I teach a first-year, first-time-college-student seminar with themes of social identity theory, diversity, and social justice that is grounded in Naropa’s core approach to contemplative theory and practice. I have the pleasure of being an inductor of sorts. I welcome youth to Naropa and their first step into what this society considers adulthood. I am present at both their orientation and graduation. Both are moments, rites (ceremonies) of passage. Many of our students do not fit into the educational mainstream, or often the societal. Their backgrounds and perspectives vary widely: they had an early insight that broadened their view; they dropped out of high school and returned; they struggled with addiction, their parents divorced, they were home schooled, they had their eyes opened by travel, or their gaze shattered by abuse. One way or another, these incidents led them to moment of awakening, of initiation. Most of the students are aware of this to some degree or another, and the curriculum is designed to draw out and enhance that awareness. Our initial readings for the first year seminar (put in place previous to my arrival at Naropa) are a selection from Malidoma Some’s Healing Wisdom of Africa, about initiation, and Joan Halifax’s Education as Initiation. I was delighted to find these as our first assigned readings, having trained with Melissa and studied initiation from a more structural standpoint. I was also heartened to find an understanding of education as initiation was already present at Naropa, as I imagine it is in many institutions of “higher learning”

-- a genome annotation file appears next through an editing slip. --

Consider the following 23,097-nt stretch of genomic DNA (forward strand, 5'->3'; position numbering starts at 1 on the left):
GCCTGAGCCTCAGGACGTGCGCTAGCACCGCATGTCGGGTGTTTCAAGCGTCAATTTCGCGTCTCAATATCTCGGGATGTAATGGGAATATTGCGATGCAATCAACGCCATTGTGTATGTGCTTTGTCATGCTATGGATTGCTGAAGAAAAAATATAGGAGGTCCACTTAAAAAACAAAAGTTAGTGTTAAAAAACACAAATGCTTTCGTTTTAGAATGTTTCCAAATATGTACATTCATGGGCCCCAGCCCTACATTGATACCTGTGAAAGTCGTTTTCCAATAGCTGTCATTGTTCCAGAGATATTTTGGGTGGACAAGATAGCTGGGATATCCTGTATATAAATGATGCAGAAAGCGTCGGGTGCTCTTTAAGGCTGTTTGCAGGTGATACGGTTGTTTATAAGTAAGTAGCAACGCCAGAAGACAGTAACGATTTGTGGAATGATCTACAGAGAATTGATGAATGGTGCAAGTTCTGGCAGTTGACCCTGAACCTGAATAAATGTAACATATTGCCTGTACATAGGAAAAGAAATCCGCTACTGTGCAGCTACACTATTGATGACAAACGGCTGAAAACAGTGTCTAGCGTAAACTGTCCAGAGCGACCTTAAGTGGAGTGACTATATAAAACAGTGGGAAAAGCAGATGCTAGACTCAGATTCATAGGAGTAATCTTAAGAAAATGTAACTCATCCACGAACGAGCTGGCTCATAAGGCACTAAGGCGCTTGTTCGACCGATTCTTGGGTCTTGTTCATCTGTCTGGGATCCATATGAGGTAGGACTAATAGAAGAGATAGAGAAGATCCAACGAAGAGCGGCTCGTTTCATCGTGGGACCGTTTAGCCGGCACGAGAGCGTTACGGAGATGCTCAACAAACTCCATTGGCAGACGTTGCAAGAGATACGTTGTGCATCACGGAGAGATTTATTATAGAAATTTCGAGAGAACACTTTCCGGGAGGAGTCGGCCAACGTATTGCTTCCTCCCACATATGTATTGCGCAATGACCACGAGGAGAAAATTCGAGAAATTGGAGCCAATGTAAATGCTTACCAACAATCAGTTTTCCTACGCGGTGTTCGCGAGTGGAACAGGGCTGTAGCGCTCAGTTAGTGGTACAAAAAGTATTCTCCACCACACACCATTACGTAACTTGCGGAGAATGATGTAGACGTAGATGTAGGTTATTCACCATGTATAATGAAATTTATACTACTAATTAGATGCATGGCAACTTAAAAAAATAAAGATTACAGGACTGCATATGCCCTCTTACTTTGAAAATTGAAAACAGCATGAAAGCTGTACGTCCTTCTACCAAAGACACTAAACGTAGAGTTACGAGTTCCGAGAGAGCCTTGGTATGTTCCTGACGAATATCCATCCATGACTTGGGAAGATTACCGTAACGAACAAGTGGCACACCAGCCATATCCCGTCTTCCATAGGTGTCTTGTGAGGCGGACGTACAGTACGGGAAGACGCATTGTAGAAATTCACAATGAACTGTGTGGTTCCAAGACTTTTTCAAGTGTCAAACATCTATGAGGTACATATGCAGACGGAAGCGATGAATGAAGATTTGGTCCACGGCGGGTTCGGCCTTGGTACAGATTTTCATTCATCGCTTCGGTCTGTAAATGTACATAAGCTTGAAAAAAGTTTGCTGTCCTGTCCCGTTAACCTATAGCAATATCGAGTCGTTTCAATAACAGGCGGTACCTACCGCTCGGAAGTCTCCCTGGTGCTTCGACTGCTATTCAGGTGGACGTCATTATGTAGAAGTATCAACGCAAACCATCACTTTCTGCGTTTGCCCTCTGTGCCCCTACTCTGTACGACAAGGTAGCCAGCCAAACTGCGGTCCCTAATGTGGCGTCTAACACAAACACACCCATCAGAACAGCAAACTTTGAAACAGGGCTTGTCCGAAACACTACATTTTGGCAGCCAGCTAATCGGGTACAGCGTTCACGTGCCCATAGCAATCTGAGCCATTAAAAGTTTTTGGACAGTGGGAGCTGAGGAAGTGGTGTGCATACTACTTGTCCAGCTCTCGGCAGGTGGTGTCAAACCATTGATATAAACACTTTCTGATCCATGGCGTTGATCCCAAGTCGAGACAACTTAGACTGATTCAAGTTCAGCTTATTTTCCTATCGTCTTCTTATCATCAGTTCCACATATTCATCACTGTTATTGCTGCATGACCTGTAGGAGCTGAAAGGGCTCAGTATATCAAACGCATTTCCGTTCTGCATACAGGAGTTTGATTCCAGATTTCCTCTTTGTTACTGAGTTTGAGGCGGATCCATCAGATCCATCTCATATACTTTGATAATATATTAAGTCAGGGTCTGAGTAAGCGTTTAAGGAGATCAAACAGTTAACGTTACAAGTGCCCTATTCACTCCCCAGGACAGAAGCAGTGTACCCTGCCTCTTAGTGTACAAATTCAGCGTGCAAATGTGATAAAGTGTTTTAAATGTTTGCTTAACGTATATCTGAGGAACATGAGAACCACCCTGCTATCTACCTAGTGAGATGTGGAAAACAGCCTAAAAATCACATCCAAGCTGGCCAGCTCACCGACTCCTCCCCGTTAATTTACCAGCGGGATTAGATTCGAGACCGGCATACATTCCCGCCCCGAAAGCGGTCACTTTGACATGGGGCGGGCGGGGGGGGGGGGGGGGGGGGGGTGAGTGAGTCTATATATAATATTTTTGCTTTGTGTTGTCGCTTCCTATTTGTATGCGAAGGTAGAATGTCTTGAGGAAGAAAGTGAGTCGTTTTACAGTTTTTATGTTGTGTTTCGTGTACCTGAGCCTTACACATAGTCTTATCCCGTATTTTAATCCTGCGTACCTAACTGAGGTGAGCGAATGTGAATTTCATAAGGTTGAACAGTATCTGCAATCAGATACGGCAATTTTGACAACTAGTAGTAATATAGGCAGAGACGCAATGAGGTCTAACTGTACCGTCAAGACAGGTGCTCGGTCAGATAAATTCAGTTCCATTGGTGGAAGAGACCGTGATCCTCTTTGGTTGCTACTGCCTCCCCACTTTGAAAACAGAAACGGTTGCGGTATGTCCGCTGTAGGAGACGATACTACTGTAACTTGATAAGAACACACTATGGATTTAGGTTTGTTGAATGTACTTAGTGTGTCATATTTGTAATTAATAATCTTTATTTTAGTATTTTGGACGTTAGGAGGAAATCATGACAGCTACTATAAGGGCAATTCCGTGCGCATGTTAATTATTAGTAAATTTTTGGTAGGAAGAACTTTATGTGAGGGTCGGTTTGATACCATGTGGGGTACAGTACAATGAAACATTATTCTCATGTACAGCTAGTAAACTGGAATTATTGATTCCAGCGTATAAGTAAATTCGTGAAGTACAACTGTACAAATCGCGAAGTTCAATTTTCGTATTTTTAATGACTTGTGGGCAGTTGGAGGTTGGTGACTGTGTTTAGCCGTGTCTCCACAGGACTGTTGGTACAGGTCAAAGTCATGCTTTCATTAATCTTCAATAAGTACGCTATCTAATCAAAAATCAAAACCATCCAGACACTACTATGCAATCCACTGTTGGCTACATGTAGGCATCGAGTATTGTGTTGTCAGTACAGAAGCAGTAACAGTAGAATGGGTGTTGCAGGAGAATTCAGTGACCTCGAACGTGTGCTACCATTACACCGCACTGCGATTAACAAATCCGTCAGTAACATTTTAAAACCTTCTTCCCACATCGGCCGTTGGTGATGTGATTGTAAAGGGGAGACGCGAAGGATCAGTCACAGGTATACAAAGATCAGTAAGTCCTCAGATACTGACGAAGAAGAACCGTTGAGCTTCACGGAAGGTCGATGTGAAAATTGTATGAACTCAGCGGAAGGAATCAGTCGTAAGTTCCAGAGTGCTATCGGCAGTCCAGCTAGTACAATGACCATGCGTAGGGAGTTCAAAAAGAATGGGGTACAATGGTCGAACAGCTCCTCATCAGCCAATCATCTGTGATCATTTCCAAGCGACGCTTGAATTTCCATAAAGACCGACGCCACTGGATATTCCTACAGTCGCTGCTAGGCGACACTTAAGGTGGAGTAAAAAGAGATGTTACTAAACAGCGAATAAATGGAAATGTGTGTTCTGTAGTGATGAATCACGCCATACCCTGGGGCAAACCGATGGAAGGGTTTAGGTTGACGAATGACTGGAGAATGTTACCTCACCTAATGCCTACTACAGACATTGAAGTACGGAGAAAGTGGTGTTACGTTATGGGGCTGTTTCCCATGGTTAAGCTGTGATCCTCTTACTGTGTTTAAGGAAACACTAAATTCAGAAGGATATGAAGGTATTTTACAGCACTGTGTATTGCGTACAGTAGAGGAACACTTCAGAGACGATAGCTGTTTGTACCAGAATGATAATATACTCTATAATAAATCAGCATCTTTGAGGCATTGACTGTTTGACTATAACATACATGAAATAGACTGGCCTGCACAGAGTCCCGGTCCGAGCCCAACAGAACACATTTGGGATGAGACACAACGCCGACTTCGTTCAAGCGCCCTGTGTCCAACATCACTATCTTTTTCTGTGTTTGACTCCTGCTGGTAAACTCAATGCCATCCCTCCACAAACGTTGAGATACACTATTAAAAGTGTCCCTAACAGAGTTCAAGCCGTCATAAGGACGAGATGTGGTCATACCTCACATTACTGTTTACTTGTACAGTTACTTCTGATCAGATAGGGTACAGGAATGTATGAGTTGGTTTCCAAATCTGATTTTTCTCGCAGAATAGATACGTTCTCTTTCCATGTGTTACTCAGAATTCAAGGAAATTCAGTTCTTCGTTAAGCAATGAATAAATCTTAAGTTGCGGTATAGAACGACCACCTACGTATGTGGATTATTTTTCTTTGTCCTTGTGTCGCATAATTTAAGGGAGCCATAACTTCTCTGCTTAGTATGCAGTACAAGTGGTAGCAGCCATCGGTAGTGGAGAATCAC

Naropa’s Founder, Tibetan refugee Rinpoche Chogyam Trungpa (himself a confluence of Tibetan Buddhism, Oxford, and American White counter-culture already involved in a massive act of transmission and translation) saw Naropa as a one-thousand-year project of educational revolution. He stated that the mission of Naropa was, in part, to re-ignite the pilot light of education in the western world. He believed that the fire had gone out of its educational methods, and that youth had, at least in part, taken to the streets in the 1960s and ‘70s to seek direct experience rather than an abstract and insulting “education.” This malaise continues today. Consider a study of UCLA students, conducted in 2014. College students reported the highest levels of depression and anxiety in five decades since these studies began. And this is just for those privileged enough to attended colleges. What might these numbers look like for working and underclass youth?